How do we tackle loneliness? Evidence on supporting younger and older people

This is the second in a three-part blog series on loneliness and isolation in Wales. The first article can be read here.

Here, we discuss possible ways to tackle loneliness in younger and older people, given the available evidence.

With the Welsh Government planning to launch its Loneliness Strategy by the end of March 2019, it is important to explore what the evidence says about what can be done to address loneliness. Part one discussed what we know about the characteristics of those most likely to be experiencing loneliness in Wales; and what the data highlights is that young people and those who are materially deprived are most likely to be lonely. The data also showed a potential link between where someone lives and their likelihood of being lonely.

Research on Loneliness interventions

The most comprehensive and systematic research on interventions to address loneliness is the recently launched Tackling Loneliness evidence report by the What Works Centre for Wellbeing. The report examines 40 different individual studies, covering 5040 people.

In general, the report identifies a lack of evidence showing the effectiveness of interventions for alleviating loneliness. This does not mean that ways of tackling loneliness do not work, but rather that the 40 studies are overwhelmingly small scale and short term, making it highly unlikely that effects on loneliness would be identifiable. It means the report is cautious about giving direct recommendations to policymakers, although it does point to person-centred and tailor-made interventions as promising ways to tackle loneliness. Strong steers for future research are also given, so that future policy can be informed by evidence on effective ways of reducing loneliness.

With this in mind, here we discuss what the limited evidence says about tackling loneliness in older and younger people.

Tackling loneliness in older people

The 40 studies reviewed in the report by the What Works Centre for Wellbeing only focussed on loneliness interventions for older people, as none of the research on other age groups met the criteria to be included in the review. In these studies, interventions designed to alleviate loneliness included spending time with animals, teaching how to use technology, gardening, physical activity, reminiscence therapy, and befriending.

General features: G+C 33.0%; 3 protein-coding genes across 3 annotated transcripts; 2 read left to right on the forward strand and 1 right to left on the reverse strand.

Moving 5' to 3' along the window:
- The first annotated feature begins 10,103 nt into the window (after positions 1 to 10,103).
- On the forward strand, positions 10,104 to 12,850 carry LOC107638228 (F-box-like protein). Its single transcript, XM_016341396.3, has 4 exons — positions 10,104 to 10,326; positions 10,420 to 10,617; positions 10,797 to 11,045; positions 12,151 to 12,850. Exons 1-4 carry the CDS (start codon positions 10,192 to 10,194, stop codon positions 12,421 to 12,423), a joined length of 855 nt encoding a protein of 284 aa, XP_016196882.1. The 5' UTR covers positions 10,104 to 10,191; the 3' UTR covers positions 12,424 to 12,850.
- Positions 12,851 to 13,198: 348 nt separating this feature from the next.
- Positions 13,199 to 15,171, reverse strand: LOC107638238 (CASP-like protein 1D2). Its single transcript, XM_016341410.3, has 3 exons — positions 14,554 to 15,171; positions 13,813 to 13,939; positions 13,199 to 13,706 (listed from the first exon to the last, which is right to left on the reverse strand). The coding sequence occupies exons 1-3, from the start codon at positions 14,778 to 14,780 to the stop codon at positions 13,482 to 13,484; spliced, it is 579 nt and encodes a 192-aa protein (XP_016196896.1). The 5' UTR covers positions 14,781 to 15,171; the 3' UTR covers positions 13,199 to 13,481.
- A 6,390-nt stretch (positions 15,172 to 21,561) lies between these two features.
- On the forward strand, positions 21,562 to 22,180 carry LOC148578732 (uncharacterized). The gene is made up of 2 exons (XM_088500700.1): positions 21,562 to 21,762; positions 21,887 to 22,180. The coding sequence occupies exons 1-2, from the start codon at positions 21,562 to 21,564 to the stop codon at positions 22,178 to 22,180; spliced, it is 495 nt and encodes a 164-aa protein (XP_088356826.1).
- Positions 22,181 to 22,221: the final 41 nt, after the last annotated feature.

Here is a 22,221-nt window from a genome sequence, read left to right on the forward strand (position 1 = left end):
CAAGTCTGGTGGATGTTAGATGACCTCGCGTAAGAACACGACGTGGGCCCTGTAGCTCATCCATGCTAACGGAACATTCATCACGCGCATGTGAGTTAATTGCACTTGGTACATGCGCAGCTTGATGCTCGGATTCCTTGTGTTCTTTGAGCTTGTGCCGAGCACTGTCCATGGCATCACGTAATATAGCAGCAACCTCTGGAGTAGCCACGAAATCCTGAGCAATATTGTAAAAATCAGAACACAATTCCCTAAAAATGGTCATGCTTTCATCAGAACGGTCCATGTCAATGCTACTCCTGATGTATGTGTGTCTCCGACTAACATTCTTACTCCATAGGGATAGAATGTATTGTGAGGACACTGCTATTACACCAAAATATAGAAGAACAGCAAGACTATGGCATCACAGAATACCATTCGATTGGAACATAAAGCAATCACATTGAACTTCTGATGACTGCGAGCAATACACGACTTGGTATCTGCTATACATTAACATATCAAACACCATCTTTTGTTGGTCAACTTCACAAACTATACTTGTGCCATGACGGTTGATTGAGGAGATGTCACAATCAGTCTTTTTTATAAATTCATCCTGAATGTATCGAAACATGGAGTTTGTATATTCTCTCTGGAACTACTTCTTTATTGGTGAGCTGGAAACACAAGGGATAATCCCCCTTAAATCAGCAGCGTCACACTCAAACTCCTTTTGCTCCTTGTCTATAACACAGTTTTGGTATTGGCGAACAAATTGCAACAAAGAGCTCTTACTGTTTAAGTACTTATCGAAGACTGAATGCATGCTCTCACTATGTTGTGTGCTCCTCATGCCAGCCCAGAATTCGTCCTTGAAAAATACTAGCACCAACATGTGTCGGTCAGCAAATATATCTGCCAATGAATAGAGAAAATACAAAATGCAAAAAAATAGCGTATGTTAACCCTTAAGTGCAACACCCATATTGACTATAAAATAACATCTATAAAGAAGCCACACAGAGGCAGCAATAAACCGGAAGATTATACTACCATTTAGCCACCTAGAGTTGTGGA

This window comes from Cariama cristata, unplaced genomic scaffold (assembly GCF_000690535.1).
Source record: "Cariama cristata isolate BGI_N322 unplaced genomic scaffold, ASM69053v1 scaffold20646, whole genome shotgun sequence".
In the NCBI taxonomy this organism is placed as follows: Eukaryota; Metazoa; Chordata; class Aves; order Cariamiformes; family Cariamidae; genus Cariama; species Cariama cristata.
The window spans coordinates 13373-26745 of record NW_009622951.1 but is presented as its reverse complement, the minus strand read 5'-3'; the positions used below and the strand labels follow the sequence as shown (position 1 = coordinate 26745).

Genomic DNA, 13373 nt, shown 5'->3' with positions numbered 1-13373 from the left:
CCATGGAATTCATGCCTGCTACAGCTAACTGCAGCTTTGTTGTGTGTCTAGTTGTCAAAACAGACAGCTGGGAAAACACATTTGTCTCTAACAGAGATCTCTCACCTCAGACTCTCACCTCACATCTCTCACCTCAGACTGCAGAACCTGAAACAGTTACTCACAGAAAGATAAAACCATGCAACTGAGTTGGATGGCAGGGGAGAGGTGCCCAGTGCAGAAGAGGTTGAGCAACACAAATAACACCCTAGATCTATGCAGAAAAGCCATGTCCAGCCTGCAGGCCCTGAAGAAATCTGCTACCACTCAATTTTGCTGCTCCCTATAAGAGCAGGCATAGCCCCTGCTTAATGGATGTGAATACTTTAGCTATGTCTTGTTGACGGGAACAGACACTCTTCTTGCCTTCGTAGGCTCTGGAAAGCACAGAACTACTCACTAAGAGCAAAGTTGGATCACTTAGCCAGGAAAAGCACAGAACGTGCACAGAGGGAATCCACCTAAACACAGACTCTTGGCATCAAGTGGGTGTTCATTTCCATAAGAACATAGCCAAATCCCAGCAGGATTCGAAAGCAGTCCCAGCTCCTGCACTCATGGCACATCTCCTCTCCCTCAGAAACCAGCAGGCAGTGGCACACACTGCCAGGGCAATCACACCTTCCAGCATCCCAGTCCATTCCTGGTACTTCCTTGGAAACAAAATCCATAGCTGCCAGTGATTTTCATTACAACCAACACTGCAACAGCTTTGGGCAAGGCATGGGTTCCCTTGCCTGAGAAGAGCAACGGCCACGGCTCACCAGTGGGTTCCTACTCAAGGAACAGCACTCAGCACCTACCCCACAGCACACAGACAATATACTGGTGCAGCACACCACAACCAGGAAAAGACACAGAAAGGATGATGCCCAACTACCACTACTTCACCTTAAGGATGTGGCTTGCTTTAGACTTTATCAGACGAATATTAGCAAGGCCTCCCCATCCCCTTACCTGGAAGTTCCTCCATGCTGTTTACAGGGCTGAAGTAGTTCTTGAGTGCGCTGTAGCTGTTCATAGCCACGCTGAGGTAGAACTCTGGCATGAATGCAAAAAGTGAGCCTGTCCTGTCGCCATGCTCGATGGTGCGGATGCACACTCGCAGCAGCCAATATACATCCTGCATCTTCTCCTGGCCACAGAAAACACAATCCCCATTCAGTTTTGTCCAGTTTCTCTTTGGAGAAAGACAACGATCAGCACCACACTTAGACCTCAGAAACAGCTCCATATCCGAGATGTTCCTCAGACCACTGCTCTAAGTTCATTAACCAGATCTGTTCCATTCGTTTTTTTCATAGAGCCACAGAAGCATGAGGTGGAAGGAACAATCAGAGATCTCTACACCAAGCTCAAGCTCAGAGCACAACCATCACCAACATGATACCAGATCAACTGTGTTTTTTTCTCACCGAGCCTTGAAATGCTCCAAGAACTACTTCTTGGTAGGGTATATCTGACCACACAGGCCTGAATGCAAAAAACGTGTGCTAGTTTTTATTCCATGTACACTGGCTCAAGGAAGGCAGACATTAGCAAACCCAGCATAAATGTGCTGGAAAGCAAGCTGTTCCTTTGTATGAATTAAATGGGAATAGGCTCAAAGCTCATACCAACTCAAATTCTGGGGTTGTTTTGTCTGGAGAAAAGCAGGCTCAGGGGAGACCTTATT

The report differentiates between ways of tackling loneliness according to the living situation of the older person. This is because the experience of loneliness in a care home is very different to the experience of loneliness when living alone, meaning that effective ways of tackling loneliness will be different for both groups. For example, suggests that befriending programmes are promising ways of tackling loneliness outside of care homes and residential accommodation, whilst animal therapy and music may be better at reducing loneliness for those in residential accommodation.

Tackling loneliness in younger people

Despite consistently being reported that rates of loneliness are higher in younger people than older people, there is limited evidence about what works in alleviating loneliness in younger people. This is because loneliness has historically been perceived as a problem of later life – though as evidence continues to show that younger people are more likely to be lonely, more research will be conducted on ways to tackle loneliness in young people.

However, the evidence does point to some promising ways of tackling loneliness in young people. One particular approach that seems promising encourages intergenerational interactions. Homeshare projects bring together older people who need support to stay in their homes, with young people who provide companionship and low level practical support in return for an affordable place to live. One piece of research identified that both the older and the younger person in these projects felt less lonely, because of the effects of increased companionship.

Following on from this, the Welsh Government have commissioned research on what the evidence says about reducing loneliness through intergenerational contact. The findings will be published in the Spring and may be used to inform their Loneliness Strategy.

What does this mean?

The lack of evidence on effective ways to reduce loneliness for older and younger people implies that any interventions pursued would benefit from being evaluated to ensure that they are having the desired impact. Alongside this, more research is needed to strengthen the evidence base; especially on those interventions that are targeting the under-55s, different ethnicities, and different socio-economic groups.